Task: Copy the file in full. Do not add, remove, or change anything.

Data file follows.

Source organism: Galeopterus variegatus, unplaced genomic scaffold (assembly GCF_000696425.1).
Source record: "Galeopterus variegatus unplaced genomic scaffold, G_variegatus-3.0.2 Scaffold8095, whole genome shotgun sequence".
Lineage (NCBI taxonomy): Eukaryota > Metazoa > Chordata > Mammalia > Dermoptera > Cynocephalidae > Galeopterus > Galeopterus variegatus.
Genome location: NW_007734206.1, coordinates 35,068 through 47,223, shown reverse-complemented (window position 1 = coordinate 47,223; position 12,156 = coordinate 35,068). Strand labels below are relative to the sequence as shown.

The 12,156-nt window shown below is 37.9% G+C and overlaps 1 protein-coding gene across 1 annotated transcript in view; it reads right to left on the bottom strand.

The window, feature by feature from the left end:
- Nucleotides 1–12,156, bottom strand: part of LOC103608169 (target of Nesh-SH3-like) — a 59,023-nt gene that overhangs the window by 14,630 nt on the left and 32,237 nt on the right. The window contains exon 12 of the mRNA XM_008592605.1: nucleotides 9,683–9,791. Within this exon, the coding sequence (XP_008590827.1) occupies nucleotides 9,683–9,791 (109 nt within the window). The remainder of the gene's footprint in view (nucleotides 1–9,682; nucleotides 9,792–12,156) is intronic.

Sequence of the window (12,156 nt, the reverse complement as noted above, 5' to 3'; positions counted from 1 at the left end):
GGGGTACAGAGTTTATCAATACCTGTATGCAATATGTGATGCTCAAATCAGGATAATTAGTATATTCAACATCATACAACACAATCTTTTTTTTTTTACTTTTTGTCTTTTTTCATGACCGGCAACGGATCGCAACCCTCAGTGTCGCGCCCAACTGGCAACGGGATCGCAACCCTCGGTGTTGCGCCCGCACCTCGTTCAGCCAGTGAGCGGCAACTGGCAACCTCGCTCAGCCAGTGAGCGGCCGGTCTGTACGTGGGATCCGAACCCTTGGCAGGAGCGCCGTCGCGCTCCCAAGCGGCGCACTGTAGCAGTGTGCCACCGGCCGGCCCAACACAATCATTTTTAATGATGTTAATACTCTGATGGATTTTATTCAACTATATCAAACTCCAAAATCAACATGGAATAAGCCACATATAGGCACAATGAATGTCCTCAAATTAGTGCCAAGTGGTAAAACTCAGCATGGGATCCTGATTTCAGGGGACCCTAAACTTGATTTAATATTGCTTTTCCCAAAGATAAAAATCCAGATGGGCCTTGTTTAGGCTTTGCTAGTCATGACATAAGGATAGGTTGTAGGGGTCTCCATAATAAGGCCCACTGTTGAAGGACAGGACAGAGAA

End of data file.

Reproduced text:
Source organism: Galeopterus variegatus, unplaced genomic scaffold (assembly GCF_000696425.1).
Source record: "Galeopterus variegatus unplaced genomic scaffold, G_variegatus-3.0.2 Scaffold8095, whole genome shotgun sequence".
Lineage (NCBI taxonomy): Eukaryota > Metazoa > Chordata > Mammalia > Dermoptera > Cynocephalidae > Galeopterus > Galeopterus variegatus.
Genome location: NW_007734206.1, coordinates 35,068 through 47,223, shown reverse-complemented (window position 1 = coordinate 47,223; position 12,156 = coordinate 35,068). Strand labels below are relative to the sequence as shown.

The 12,156-nt window shown below is 37.9% G+C and overlaps 1 protein-coding gene across 1 annotated transcript in view; it reads right to left on the bottom strand.

The window, feature by feature from the left end:
- Nucleotides 1–12,156, bottom strand: part of LOC103608169 (target of Nesh-SH3-like) — a 59,023-nt gene that overhangs the window by 14,630 nt on the left and 32,237 nt on the right. The window contains exon 12 of the mRNA XM_008592605.1: nucleotides 9,683–9,791. Within this exon, the coding sequence (XP_008590827.1) occupies nucleotides 9,683–9,791 (109 nt within the window). The remainder of the gene's footprint in view (nucleotides 1–9,682; nucleotides 9,792–12,156) is intronic.

Sequence of the window (12,156 nt, the reverse complement as noted above, 5' to 3'; positions counted from 1 at the left end):
GGGGTACAGAGTTTATCAATACCTGTATGCAATATGTGATGCTCAAATCAGGATAATTAGTATATTCAACATCATACAACACAATCTTTTTTTTTTTACTTTTTGTCTTTTTTCATGACCGGCAACGGATCGCAACCCTCAGTGTCGCGCCCAACTGGCAACGGGATCGCAACCCTCGGTGTTGCGCCCGCACCTCGTTCAGCCAGTGAGCGGCAACTGGCAACCTCGCTCAGCCAGTGAGCGGCCGGTCTGTACGTGGGATCCGAACCCTTGGCAGGAGCGCCGTCGCGCTCCCAAGCGGCGCACTGTAGCAGTGTGCCACCGGCCGGCCCAACACAATCATTTTTAATGATGTTAATACTCTGATGGATTTTATTCAACTATATCAAACTCCAAAATCAACATGGAATAAGCCACATATAGGCACAATGAATGTCCTCAAATTAGTGCCAAGTGGTAAAACTCAGCATGGGATCCTGATTTCAGGGGACCCTAAACTTGATTTAATATTGCTTTTCCCAAAGATAAAAATCCAGATGGGCCTTGTTTAGGCTTTGCTAGTCATGACATAAGGATAGGTTGTAGGGGTCTCCATAATAAGGCCCACTGTTGAAGGACAGGACAGAGAA